The death of legendary Soumitra Chatterjee yesterday brought an end to the last link of the golden era of Bangalee actors, led by the incomparable Uttam Kumar.
If Uttam Kumar, idolised as “guru” by his fans, was the undisputed super star of Bangalee cinema, Soumitra Chatterjee, with his striking presence and naturalist acting, which another great actor Naseeruddin Shah once said was “sytlelessness and lack of acting”, was the quintessentially intelligent actor.
During a career spanning over six decades, Soumitra, a gem discovered by master director Satyajit Ray, donned several hats — actor, poet, essayist, elocutionist and playwright, and play director.
He was the last of the Mohicans in Bangla cinema, whose outlook and thinking were shaped by the tumultuous decades of the 1943 Bengal famine, the 1946 communal riots and newly independent India’s socio-economic and political turmoil.
Born in 1935, Soumitra spent his initial years in Krishnanagar in West Bengal’s Nadia district. As his father was in theatre, acting ran in Soumitra’s blood.
It was during his childhood that he was introduced to the world of stage acting through family stage performances by his grandfather and father Mohit Chatterjee.
Soumitra’s father had taken part in the Indian freedom movement and the actor’s grandfather, who espoused radical nationalism, was jailed during the British rule.
As the actor recalled in an interview, his home hosted several noted freedom fighters and social reformers like Bagha Jatin (Jatindranath Mukherjee), Annie Besant, Subhas Chandra Bose, Sarojini Naidu, Dr Rajendraprasad and Kaji Nazrul Islam.
While his father brought him to the stage, it was his mother Ashalata Devi who injected in him an early interest in literature. The parents together shaped the formative years of the great actor.
But it was a play by the doyen of Bengali theatre Sisir Bhaduri, which Soumitra had gone to watch during his college days in Kolkata, that was the turning point in his life as he decided to become an actor.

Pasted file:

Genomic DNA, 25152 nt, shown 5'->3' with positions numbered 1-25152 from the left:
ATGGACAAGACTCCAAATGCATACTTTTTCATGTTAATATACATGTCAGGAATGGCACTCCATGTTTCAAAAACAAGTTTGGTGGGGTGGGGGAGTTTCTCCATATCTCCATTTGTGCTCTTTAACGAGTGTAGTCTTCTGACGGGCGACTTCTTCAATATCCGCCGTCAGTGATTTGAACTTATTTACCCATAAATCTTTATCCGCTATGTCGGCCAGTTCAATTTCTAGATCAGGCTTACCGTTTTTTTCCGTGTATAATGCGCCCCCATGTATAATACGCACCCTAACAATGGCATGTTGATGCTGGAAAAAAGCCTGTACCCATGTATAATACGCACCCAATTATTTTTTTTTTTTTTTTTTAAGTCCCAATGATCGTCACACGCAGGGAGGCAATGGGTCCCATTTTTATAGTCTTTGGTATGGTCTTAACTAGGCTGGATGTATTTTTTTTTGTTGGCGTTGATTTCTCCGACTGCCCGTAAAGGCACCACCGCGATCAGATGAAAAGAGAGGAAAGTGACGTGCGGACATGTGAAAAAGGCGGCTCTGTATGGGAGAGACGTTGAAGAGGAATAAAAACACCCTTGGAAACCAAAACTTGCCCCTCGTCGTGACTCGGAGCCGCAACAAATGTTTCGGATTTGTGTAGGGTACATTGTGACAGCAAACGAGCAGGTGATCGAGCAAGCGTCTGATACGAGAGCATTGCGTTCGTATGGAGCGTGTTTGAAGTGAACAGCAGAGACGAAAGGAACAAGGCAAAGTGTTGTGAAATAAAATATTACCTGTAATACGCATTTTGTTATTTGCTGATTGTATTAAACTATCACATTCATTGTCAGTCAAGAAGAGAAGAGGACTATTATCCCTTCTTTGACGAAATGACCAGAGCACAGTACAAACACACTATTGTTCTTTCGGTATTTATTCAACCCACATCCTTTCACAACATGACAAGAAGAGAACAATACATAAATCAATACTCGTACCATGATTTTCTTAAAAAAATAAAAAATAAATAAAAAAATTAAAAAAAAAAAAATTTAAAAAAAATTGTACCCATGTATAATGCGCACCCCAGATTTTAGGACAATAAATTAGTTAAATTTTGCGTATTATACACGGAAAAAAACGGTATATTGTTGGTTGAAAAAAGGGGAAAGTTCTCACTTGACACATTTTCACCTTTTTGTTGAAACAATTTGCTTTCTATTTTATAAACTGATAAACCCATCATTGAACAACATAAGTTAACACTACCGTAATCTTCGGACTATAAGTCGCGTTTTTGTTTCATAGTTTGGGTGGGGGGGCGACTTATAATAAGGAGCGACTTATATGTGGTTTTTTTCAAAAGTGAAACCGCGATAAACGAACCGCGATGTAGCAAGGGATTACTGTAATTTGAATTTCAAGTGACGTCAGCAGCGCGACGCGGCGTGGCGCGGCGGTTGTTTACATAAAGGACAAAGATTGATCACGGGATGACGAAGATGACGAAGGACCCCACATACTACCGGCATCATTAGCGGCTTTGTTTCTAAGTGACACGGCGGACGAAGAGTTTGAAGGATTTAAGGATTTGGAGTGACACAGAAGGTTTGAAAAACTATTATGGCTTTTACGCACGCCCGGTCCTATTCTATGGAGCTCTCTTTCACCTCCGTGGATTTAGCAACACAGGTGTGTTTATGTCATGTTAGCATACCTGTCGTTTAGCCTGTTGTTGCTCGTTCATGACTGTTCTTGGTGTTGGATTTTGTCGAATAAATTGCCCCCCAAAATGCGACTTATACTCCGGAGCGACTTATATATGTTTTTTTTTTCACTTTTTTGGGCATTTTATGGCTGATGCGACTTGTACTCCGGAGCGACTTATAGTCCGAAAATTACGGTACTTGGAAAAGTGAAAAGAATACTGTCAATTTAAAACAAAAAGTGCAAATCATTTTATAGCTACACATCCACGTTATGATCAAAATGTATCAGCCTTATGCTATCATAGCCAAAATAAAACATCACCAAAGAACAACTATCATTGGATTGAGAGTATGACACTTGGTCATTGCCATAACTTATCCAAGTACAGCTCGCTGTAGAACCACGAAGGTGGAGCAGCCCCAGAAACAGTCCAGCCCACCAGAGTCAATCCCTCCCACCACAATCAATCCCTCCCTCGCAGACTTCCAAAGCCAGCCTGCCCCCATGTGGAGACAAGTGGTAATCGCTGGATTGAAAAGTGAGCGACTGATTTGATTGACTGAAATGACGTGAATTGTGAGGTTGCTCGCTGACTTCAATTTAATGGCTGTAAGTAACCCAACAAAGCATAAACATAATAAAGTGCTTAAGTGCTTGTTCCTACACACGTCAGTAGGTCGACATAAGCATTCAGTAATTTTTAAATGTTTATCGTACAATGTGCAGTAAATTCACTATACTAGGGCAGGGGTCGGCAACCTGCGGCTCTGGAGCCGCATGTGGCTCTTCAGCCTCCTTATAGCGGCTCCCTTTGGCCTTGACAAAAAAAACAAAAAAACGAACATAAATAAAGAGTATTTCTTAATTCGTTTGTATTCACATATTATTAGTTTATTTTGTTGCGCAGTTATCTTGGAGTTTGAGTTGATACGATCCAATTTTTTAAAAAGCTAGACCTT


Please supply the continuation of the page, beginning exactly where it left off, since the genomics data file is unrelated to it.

Soumitra shifted to Kolkata in 1951 after passing his matriculation examination from Howrah Zilla School and took admission in City College on Amherst Street in north Kolkata. There, he was exposed to an exciting cultural landscape of West Bengal as he came close to writers like Shakti Chattopadhyay, Sunil Gangopadhyay and Amitabha Dasgupta, who would often meet at the Coffee House in College Street.
It was in Kolkata that Soumitra came in touch with Satyajit Ray at the Senate Hall of Calcutta University, where a reception was being held for the director and his unit after the success of “Pather Panchali”.
One evening in 1956, Nityananda Dutta, Ray’s Assistant Director, introduced him to Ray at his residence. The director was scouting for someone to play the role of Apu in “Aparajito”. But Ray found the actor a bit too old for the role.
Soumitra, however, did not have to wait long to break into Ray’s world.
His handsome frame and manner of dialogue delivery impressed Ray, who roped him in to play Apu in “Apur Sansar”, the third movie in the Apu trilogy, alongside Sharmila Tagore.
There was no looking back for Soumitra after that.❐